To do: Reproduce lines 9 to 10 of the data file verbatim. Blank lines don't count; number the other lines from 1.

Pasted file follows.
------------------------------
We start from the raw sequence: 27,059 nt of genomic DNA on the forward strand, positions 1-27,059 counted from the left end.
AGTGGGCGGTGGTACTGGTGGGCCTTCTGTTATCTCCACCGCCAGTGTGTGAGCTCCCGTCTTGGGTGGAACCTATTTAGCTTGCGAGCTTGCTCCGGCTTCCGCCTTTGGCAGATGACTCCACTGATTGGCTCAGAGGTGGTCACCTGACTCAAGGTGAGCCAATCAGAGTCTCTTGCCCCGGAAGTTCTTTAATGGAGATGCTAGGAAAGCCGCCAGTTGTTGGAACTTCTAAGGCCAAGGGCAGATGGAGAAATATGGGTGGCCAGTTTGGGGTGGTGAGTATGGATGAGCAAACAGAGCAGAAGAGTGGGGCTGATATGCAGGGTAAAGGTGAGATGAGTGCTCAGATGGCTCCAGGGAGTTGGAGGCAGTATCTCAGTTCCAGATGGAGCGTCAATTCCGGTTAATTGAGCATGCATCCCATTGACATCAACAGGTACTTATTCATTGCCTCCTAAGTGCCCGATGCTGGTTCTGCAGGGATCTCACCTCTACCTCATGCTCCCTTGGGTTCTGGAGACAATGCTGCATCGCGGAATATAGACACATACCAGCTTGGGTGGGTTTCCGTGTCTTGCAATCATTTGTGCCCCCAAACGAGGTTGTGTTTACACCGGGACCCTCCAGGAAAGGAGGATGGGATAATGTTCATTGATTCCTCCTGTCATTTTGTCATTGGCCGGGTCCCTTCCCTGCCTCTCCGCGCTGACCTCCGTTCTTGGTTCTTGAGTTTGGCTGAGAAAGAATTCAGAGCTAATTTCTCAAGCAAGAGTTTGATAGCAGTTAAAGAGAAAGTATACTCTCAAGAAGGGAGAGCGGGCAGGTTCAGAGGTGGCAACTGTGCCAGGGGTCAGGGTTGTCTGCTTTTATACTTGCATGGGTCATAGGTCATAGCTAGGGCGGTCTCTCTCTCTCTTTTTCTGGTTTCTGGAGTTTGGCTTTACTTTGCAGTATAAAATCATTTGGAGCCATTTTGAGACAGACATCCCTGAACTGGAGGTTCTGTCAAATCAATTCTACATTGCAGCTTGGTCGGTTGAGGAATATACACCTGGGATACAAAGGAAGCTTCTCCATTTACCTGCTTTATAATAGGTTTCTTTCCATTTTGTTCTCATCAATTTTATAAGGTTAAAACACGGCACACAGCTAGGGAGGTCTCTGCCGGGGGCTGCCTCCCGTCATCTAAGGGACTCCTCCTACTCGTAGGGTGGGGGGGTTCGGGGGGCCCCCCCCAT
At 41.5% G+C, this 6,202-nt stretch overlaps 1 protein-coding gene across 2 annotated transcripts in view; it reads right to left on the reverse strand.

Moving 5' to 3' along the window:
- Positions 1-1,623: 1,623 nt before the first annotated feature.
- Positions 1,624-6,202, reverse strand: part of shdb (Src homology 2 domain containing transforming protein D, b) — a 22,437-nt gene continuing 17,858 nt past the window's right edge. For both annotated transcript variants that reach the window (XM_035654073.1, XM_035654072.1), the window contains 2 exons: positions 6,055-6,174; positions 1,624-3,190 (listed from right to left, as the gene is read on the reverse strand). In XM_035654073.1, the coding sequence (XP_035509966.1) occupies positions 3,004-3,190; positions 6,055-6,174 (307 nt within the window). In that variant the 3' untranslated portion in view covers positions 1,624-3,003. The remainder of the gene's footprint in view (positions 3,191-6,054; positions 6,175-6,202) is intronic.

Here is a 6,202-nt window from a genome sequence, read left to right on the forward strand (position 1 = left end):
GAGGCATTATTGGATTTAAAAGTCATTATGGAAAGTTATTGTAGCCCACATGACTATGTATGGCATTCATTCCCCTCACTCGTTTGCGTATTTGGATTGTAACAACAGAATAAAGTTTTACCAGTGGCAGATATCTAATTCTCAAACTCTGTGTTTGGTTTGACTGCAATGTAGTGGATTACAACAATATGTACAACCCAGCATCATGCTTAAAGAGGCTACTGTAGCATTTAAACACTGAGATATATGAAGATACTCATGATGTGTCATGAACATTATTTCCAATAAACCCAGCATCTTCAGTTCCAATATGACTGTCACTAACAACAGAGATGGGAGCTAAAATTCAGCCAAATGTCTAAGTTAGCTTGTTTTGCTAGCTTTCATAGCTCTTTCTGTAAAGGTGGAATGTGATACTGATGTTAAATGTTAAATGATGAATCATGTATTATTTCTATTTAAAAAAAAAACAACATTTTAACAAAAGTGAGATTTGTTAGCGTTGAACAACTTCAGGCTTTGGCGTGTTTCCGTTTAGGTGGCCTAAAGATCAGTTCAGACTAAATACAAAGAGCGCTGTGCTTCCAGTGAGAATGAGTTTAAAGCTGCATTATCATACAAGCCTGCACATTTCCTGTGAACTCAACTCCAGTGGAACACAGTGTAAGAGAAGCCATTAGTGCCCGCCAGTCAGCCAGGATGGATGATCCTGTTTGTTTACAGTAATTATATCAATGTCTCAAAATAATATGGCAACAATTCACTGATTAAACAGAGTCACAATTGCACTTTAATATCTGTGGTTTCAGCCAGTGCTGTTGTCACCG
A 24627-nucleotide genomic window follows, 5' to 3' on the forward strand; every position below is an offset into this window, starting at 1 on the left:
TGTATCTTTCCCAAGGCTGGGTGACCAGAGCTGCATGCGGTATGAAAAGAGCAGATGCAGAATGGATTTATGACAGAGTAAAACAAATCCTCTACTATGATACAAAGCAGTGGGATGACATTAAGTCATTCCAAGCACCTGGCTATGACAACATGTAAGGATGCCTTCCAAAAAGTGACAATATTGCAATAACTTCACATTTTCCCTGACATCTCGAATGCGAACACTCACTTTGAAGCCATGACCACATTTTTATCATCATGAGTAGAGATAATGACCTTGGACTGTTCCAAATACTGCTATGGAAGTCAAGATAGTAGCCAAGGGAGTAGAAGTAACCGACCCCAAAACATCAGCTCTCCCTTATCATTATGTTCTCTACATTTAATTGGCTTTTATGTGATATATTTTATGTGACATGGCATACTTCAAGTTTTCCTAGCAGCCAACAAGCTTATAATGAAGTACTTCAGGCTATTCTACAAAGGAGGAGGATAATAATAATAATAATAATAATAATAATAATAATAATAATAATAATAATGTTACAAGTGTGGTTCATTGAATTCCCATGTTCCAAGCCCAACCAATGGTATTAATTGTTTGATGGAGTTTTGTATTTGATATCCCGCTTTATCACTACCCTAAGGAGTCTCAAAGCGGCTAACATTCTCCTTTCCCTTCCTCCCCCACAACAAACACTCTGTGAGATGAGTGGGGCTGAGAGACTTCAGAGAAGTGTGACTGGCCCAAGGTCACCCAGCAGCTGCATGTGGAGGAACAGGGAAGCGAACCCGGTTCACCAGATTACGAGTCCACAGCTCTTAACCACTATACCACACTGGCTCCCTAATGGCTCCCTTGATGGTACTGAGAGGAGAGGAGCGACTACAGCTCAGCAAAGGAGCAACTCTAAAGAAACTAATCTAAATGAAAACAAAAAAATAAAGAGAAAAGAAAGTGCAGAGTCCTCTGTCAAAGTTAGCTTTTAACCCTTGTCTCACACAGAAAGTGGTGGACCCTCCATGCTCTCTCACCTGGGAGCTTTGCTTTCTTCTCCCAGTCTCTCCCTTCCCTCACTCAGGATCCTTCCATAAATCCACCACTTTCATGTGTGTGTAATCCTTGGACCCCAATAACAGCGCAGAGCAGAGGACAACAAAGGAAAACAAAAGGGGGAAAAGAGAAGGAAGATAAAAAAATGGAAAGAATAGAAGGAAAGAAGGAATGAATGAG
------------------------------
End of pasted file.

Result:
A 24627-nucleotide genomic window follows, 5' to 3' on the forward strand; every position below is an offset into this window, starting at 1 on the left:
TGTATCTTTCCCAAGGCTGGGTGACCAGAGCTGCATGCGGTATGAAAAGAGCAGATGCAGAATGGATTTATGACAGAGTAAAACAAATCCTCTACTATGATACAAAGCAGTGGGATGACATTAAGTCATTCCAAGCACCTGGCTATGACAACATGTAAGGATGCCTTCCAAAAAGTGACAATATTGCAATAACTTCACATTTTCCCTGACATCTCGAATGCGAACACTCACTTTGAAGCCATGACCACATTTTTATCATCATGAGTAGAGATAATGACCTTGGACTGTTCCAAATACTGCTATGGAAGTCAAGATAGTAGCCAAGGGAGTAGAAGTAACCGACCCCAAAACATCAGCTCTCCCTTATCATTATGTTCTCTACATTTAATTGGCTTTTATGTGATATATTTTATGTGACATGGCATACTTCAAGTTTTCCTAGCAGCCAACAAGCTTATAATGAAGTACTTCAGGCTATTCTACAAAGGAGGAGGATAATAATAATAATAATAATAATAATAATAATAATAATAATAATAATAATGTTACAAGTGTGGTTCATTGAATTCCCATGTTCCAAGCCCAACCAATGGTATTAATTGTTTGATGGAGTTTTGTATTTGATATCCCGCTTTATCACTACCCTAAGGAGTCTCAAAGCGGCTAACATTCTCCTTTCCCTTCCTCCCCCACAACAAACACTCTGTGAGATGAGTGGGGCTGAGAGACTTCAGAGAAGTGTGACTGGCCCAAGGTCACCCAGCAGCTGCATGTGGAGGAACAGGGAAGCGAACCCGGTTCACCAGATTACGAGTCCACAGCTCTTAACCACTATACCACACTGGCTCCCTAATGGCTCCCTTGATGGTACTGAGAGGAGAGGAGCGACTACAGCTCAGCAAAGGAGCAACTCTAAAGAAACTAATCTAAATGAAAACAAAAAAATAAAGAGAAAAGAAAGTGCAGAGTCCTCTGTCAAAGTTAGCTTTTAACCCTTGTCTCACACAGAAAGTGGTGGACCCTCCATGCTCTCTCACCTGGGAGCTTTGCTTTCTTCTCCCAGTCTCTCCCTTCCCTCACTCAGGATCCTTCCATAAATCCACCACTTTCATGTGTGTGTAATCCTTGGACCCCAATAACAGCGCAGAGCAGAGGACAACAAAGGAAAACAAAAGGGGGAAAAGAGAAGGAAGATAAAAAAATGGAAAGAATAGAAGGAAAGAAGGAATGAATGAG